Somewhere south of Alpine, Texas, there is a mountain range that is dear to my heart. Yes, Texas has mountains, and no, they are not bigger here than anywhere else, as is our usual claim to fame. This range boasts slick rock faces, Emory oak motts, ocotillo outcroppings, lechugilla ledges, and long pinion canyons leading up into mixed juniper/conifer forests, and the occasional Texas Madrone with its papery bark and rosy flesh. There are native mule deer and white-tailed deer, scaled and Montezuma quail, mountain lions, as well as the exotic and invasive feral hogs and aoudad sheep, and the elusive elk.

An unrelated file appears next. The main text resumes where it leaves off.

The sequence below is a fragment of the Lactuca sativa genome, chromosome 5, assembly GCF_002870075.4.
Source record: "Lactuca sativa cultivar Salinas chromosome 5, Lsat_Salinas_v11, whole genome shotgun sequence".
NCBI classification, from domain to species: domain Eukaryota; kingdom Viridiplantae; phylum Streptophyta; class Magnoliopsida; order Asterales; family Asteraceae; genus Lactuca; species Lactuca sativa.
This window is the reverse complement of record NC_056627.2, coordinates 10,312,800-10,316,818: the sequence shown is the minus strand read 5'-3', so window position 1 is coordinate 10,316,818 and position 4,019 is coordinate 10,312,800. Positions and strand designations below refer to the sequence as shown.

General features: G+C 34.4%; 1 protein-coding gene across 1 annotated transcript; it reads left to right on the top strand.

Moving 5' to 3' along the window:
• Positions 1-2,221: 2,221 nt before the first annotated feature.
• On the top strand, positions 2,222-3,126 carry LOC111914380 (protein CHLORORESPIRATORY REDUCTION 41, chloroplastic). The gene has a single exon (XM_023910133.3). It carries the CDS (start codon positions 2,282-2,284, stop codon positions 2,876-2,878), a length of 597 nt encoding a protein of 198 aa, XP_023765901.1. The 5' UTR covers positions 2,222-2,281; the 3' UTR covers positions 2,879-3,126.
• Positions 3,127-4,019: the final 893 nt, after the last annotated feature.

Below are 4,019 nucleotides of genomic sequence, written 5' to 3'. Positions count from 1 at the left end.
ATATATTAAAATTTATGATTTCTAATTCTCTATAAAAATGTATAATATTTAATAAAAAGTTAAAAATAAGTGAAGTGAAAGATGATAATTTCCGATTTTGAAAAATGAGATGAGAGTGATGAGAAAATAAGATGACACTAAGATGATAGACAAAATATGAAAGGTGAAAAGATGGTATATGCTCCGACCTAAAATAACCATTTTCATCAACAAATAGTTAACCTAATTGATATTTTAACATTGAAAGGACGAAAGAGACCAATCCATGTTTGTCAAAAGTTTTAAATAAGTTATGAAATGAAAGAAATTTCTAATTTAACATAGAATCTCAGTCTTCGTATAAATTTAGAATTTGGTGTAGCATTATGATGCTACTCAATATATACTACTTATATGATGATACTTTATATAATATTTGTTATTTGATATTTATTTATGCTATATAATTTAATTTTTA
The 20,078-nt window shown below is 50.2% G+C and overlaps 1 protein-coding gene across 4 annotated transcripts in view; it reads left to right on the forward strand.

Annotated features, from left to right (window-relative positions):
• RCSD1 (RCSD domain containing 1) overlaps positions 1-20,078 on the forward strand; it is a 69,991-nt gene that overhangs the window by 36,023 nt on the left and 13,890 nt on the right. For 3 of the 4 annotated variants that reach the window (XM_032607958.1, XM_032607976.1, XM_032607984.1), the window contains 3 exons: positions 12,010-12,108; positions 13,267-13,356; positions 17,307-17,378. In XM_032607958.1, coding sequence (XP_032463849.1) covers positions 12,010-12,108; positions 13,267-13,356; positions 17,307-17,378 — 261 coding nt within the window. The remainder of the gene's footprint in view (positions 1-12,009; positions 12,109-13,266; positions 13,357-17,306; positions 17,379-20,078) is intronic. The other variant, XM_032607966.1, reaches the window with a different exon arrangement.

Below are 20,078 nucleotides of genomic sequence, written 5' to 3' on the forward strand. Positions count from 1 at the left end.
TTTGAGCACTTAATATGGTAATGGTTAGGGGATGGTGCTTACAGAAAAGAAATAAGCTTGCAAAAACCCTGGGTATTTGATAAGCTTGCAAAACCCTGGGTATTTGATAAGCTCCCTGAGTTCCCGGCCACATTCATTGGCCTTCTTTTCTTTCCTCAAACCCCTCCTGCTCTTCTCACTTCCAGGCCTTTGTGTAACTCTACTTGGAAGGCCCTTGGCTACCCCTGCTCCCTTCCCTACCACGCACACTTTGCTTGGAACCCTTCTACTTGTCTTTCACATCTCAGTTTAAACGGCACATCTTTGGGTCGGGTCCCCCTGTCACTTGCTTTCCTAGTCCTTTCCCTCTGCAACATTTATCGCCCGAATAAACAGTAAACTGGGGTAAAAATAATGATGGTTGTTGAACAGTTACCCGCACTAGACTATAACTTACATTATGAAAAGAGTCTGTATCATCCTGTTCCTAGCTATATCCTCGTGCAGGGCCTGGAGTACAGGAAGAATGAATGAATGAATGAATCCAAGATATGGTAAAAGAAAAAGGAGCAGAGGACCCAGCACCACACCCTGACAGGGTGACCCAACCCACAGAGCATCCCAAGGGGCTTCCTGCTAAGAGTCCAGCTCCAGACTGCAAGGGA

I have been hunting this one particular range for nearly 16 years, and have been hunting generally since the age of 5, so this hunt was a long time in the making. As a south Texas girl, harvesting an elk was not something that was on my radar until I married a New Mexico mountain man and he took me to Vermejo Ranch for a cow elk hunt. I filled my tag in 2002 and have wanted to harvest another one ever since then, but in my family we “take turns” on big animals like that, so I had to wait for my husband, Ryan, to kill an elk, which he did about 3 years ago. I was upset about it at the time because I had given him permission to stay at the ranch and hunt through church time on a Sunday morning. He sent me a picture of a downed bull right before I was to lead worship for the congregation… needless to say my heart was not in the right place to play guitar and sing since I felt like I had missed out on all the fun. However, as the church service continued and I could visualize Ryan packing out the meat, the temperature inside and out of the sanctuary dropped dramatically as a cold front rolled in. Suddenly, I didn’t mind being at church and missing out on the freezing cold trips up and down the mountain to pack out his elk.